OrderPaperToday – The Senate has approved President Muhammadu Buhari’s request for increment to Value Added Tax (VAT) from five percent to 7.5 percent.

 

This bill, which passed third reading on Thursday, was submitted alongside the 2020 Appropriation Bill to the Federal Lawmakers.

 

The report on the VAT legislation was presented for consideration by the chairman of the Senate Finance Committee, Solomon Olamilekan bill.

 

It was,  thereafter, subjected to a clause by clause consideration.

 

It is not clear if the senators have now acquainted themselves with the contents of the document as the Senate President, Ahmad Lawan, hurriedly read out all the provisions at once and banged the gavel in support without any contribution from the lawmakers.

 

But the Senate minority leader, Enyinnaya Abaribe, immediately questioned the approval of the increment, saying Nigerians are under too much financial burden for more to be added.

 

He appealed that five percent be maintained, saying, “Nigerians have suffered enough.”

 

Responding to his appeal, Senate President Lawan said his (Abaribe) contribution has been noted but nothing could be done as the provisions have already been approved.

 

The report read by Senator Olamilekan revealed that the bill, which contains 56 clauses, amended six tax provisions to make them more responsive to tax reform policies and one Customs and Excise Tariff Act to encourage local manufacturers.

 

“This will subject certain imported goods to excise duties in a similar manner as their locally manufactured counterpart”, he said.

 

They consolidated Bill amended: Companies Income Tax Act, Value Added Tax Act, Customs and Excise Tariff etc (Consolidation) Act, Personal Income Tax, Capital Gains Tax Act, Stamp Duties Act and Petroleum Profit Tax Act.

 

Under the Companies Income Tax Act, the following were amended: “Charge of tax, Identification of a company, Nigerian Companies, Insurance Companies, Payment of dividend by Nigerian companies, Nigerian dividends received by companies other than Nigerian companies, profits exempted, deductions allowed.

 

“Deductions not allowed, Basis for computing assessable profits, Total profits from all sources, Payment of minimum tax, Gas utilisation (downstream operations), Rates of tax, Replacement of obsolete plant and machinery, Dividend and tax interim dividends paid by Nigerian companies.

 

“Self-assessment of tax payable, Returns and provision account, Time within which tax (including provisional tax ) is to paid, Deduction of tax from interest etc, Deduction of tax from dividend, Deduction of tax at source, Interpretation (CIT), Third Schedule, Seventh Schedule-Deductible Interest.”

 

Under the VAT, the following were looked into: “Taxable goods and services, Rates of tax, Registration and deregistration requirements, Registration by non-resident companies, Taxable person to render returns, Remission of tax, Effect of non-remittance, Value Added Tax Technical Committee.

 

“Failure to notify change of address, Failure to register, Failure to submit returns, Business sold or transferred, Interpretation, First Schedule (VAT).”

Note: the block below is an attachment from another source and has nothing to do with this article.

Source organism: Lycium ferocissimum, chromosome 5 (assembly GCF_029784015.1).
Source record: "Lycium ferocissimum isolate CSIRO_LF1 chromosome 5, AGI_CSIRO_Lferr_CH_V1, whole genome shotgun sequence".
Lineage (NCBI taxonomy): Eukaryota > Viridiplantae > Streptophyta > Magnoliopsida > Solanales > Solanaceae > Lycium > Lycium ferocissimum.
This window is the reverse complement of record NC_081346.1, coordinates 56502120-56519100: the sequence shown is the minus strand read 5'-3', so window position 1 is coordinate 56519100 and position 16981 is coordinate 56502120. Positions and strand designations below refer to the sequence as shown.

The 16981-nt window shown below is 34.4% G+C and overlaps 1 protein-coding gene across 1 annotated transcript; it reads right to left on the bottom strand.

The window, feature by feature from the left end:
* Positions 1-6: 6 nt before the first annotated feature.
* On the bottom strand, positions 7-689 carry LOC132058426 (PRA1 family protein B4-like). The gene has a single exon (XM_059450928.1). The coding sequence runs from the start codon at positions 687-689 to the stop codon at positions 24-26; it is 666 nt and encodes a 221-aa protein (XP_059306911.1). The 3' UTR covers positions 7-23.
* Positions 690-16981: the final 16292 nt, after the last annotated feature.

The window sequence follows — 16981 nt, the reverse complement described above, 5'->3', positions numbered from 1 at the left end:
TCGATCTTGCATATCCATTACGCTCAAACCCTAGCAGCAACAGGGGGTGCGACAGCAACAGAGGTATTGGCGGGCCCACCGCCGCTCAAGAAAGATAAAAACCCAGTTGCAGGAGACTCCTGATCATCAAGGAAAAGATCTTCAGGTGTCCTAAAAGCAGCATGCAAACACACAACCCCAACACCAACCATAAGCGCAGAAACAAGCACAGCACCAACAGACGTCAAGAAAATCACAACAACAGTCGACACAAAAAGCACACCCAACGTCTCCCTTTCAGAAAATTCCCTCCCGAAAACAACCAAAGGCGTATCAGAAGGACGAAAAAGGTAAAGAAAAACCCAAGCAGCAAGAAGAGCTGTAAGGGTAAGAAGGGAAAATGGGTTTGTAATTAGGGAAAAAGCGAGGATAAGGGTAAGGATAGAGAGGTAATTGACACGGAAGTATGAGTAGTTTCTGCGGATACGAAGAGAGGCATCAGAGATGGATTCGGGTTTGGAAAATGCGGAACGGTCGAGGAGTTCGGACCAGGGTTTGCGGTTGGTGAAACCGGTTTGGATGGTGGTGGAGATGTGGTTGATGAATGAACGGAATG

In the Customs and Excise Tariff tax, Goods liable to Excise Duty was reviewed.

 

Also examined in the Personal Income Tax are: “Persons on whom tax is to be imposed, Deductions allowed, Personal relief and relief for children and dependents, Information to be provided by bankers, Revision in case of objection, Penalty for failure to deduct tax, Third Schedule, Interpretation (PIT)”.

 

Under Capital Gains Tax Act, the following were amended: “Exemption of tax on gains arising from take-overs, Personal injury and Interpretation (CGT)”.

 

On Stamp Duties Act, “Interpretation, Provisions as to duty upon receipts, Certain forms of receipts not dutiable, Schedule (Stamp Duties)” were reviewed.

 

Under the Petroleum Profit Tax Act (PPTA) 2004, “Restriction of effect of the Personal Income Tax Act and other Acts” was amended.

 

According to the report, the objectives of the bill seek to promote fiscal equity by mitigating instances of regressive taxation, reform domestic tax laws to align with global best practices, introduce tax incentives for investment in infrastructure and capital markets, support small businesses in line with the on-going “Ease of Doing Business Reforms” and raise revenues for the government.

 

It also allows for responsiveness to the tax policies of the Federal Government and enhances its implementation and effectiveness.

 

“The initiative to reform the tax system and the proposed modifications to the fiscal rules around taxation are clearly aimed at creating an enabling business environment and minimizing the tax burden for Micro, Small and Medium Enterprises (MSMEs)”, Adeola added.

 

In his remarks, the Senate President, Ahmad Lawan said the passage of the bill is not to burden Nigerians but to create more revenue for the benefit of everyone.

 

“We amended 7 Acts largely to ensure that we streamline the tax system in Nigeria and ensure that we get revenues for government to provide services and infrastructure to the citizens of this country.

 

“What we have done is very significant because this is to ensure that we not only have sources of funding but credible and reliable sources of funding for 2020 Appropriation but also for subsequent activities of government.

 

“I believe what we have done is not to put taxes or burden on the ordinary people. What we have done is to create more revenue”, Lawan said.

 

The Bill entitled Nigeria Tax and Fiscal Law (Amendment) Bill, 2019 (Finance Bill 2019) was brought to the federal chambers on October 14 and slated for second reading on November 6.

 

 

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